The subject matter of this book deals with solving the most challenging problems facing software developers, project managers, and software project leaders today. This comprehensive, pragmatic tutorial on Agile Development and eXtreme programming, written by one of the founding father of Agile Development, aims at teaching software developers and project managers how to get projects done on time, and on budget using the power of Agile Development; using real-world case studies to show how to of plan, test, refactor, and pair program using eXtreme programming; and focuses on solving customer oriented systems problems using UML and Design Patterns.
In this step-by-step series, the hero, a TDD beginner, learns to understand, by trial and error, what it means to practice test-first and refactorings. An easy and clear introduction to good programming practice through test-driven development.
Author: Robert C. Martin
Published: 13 February – 15 october 2002
These chapters are derived from Principles, Patterns, and Practices of Agile Software Development.
Industrial Logic is a dedicated team of XP coaches and programmers who’ve worked on small, large and distributed XP projects in the U.S. and abroad, since the early days of XP.
As XP leaders since 1999, we have pioneered the Industrial XP process to meet the needs of large and small organizations. Today, we are pleased to provide the following services: Industrial XP Coaching and Industrial XP Training.
Our XP services and training are available in the U.S. and abroad. We’d be happy to talk with you about your specific needs.
Test-Driven Development (TDD) is a practice for efficiently evolving useful code. While its name implies that it’s mostly about testing, test-driven development is primarily about design: it keeps programmers focused on exactly what they need to build and helps them avoid over-engineering. Using this technique, programmers write a failing test, write code to pass the test, refactor the code and repeat. TDD offers a rhythm of development that simplifies how programmers evolve lean, useful, fully tested software. We offer three flavors of TDD workshops:
A thorough demonstration of TDD will be performed by the workshop coaches, with comments and questions solicited from the participants.
In the interactive worshop, participants will get their hands dirty by using TDD to extend the demonstration code in our popular class fishbowl.
In the challenge worshop, participants will be given the task of writing a program to solve a specific problem using TDD. When everyone has completed the challenge (or we run out of time), we’ll discuss how participants implemented their solution and what it was like to do TDD.
Junit-addons Runner is a Junit runner that is especially targeted at integration tests, where external resources are too expensive to acquire before each test. Some of JUnit-addons Runner features include:
– custom listeners;
– resources (like a connection to a database) shared by tests;
– properties split for the runner and tests;
– custom monitor (to manage the execution of the tests).
This runner is very flexible (IMO) and was designed especially for
In our research, we ran a set of structured experiments with 24 professional pair programmers. One group developed code using TDD while the other a waterfall-like approach. Both groups developed a small Java program. We found that the TDD developers produced higher quality code, which passed 18% more functional black box test cases. However, TDD developer pairs took 16% more time for development. A moderate correlation between time spent and the resulting quality was established upon analysis.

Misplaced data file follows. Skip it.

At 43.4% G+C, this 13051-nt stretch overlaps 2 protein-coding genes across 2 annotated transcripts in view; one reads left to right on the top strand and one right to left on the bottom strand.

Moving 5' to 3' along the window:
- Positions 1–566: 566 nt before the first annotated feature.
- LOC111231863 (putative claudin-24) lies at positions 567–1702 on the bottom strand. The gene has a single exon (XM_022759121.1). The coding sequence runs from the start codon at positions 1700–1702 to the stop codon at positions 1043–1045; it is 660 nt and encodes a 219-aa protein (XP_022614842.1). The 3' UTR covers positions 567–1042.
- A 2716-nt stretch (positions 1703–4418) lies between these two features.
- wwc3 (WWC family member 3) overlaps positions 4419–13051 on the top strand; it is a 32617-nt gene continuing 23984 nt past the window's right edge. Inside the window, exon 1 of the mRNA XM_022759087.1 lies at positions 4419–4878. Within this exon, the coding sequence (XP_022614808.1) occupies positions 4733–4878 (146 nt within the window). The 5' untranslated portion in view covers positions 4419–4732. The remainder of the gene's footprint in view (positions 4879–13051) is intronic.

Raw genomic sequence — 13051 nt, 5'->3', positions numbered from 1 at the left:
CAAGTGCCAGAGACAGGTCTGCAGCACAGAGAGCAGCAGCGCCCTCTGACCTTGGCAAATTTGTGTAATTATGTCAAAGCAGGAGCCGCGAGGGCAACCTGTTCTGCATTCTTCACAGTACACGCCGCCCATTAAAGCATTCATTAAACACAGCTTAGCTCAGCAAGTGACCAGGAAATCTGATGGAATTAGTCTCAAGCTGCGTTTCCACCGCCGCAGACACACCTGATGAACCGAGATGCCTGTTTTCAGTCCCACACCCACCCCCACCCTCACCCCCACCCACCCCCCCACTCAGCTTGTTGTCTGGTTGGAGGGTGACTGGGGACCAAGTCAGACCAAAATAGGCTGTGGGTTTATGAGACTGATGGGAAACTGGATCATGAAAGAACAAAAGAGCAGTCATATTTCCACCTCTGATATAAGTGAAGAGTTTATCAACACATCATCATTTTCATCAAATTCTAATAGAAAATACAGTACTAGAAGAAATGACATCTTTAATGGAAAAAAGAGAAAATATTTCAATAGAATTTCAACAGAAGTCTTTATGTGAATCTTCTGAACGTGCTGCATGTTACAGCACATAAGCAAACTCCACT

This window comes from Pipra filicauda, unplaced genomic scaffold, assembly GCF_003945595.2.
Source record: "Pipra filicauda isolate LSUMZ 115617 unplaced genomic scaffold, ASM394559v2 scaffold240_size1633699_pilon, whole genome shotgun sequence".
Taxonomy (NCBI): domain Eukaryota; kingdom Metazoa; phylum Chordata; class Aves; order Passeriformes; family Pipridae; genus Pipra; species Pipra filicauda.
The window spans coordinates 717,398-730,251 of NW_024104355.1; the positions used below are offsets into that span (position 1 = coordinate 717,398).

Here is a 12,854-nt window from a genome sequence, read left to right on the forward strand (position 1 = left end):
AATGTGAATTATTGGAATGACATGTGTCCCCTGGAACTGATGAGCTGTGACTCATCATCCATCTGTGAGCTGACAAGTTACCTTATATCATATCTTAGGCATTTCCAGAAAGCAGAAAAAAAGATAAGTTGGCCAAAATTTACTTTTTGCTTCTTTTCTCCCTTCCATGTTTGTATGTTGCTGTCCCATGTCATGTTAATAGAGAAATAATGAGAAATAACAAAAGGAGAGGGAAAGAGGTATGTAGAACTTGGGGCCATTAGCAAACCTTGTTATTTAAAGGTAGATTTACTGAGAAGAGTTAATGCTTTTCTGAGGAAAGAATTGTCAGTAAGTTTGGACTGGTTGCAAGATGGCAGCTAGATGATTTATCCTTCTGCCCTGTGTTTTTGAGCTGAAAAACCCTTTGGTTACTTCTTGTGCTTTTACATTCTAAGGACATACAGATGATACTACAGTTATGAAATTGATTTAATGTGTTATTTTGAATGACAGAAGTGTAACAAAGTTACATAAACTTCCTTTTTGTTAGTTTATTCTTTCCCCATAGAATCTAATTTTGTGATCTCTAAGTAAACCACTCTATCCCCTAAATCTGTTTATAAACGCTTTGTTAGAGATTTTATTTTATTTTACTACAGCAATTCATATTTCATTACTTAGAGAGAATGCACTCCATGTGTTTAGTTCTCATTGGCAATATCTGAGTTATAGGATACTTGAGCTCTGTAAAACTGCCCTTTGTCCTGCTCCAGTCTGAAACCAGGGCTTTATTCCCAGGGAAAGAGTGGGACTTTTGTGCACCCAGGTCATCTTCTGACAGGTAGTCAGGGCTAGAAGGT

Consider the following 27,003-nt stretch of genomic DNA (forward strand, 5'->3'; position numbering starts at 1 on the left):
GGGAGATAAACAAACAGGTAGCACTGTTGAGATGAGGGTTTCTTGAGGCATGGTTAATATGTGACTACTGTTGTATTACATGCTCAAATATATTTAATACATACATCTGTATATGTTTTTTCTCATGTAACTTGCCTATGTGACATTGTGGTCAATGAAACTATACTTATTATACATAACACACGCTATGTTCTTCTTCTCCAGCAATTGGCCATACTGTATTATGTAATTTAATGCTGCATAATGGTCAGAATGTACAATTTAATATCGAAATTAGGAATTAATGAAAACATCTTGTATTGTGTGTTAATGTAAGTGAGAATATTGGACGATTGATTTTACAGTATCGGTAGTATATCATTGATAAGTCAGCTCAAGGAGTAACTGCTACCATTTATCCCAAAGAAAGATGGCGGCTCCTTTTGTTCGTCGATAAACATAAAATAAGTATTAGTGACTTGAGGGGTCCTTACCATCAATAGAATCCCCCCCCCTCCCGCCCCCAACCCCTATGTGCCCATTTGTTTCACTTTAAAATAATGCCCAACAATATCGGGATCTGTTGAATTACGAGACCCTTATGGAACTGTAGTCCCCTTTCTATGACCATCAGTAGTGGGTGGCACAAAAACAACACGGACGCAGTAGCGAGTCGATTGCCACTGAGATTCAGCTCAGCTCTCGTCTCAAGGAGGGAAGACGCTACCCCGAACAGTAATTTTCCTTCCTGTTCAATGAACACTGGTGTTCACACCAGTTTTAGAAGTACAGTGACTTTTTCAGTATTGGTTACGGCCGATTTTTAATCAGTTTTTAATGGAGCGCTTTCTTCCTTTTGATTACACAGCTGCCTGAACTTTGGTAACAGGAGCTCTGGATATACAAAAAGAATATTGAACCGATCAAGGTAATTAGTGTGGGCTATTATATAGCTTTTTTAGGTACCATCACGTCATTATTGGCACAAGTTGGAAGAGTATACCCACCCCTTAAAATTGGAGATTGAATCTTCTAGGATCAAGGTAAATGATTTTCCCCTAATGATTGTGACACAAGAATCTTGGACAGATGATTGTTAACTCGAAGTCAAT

Besides an introduction to refactoring, this handbook provides a catalog of dozens of tips for improving code. The best thing about Refactoring is its remarkably clear presentation, along with excellent nuts-and-bolts advice, from object expert Martin Fowler. The author is also an authority on software patterns and UML, and this experience helps make this a better book, one that should be immediately accessible to any intermediate or advanced object-oriented developer. (Just like patterns, each refactoring tip is presented with a simple name, a "motivation," and examples using Java and UML.)
Agile Development Conference http://agiledevelopmentconference.com/
June 25-28 in Salt Lake City, Utah.
Early registration discount through end of April.
Registration deadline: May 31.
When faced with a complex programming challenge, rare is the developer who can readily see how to begin or produce its solution. More often than not, such projects generate a great deal of stress and bad code. To garner the strength and courage needed to surmount seemingly Herculean tasks, programmers should look to test-driven development (TDD), a proven set of techniques that encourage simple designs and test suites that inspire confidence.
Author: Kent Beck
Published: November 2002
Our goal is to help developers and development teams gain the skills, confidence, and clarity that will enable them to create better software with less cost, less suffering, and a greater sense of control. To do this, we offer a wide range of services including training, mentoring, and consulting. We positively impact our customers’ ability to develop quality software at an effective cost.
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Very roughly speaking, you usually have two choices when it comes to methodology. You can either use a "heavy" methodology with lots of design documents and procedures, or you can hack, doing whatever comes naturally along the path of least resistance. If you choose to hack, you can get a lot of features done quickly in the beginning, but as your application grows in complexity, you will be slowed down by hard-to-find bugs and the need to maintain duplicated code.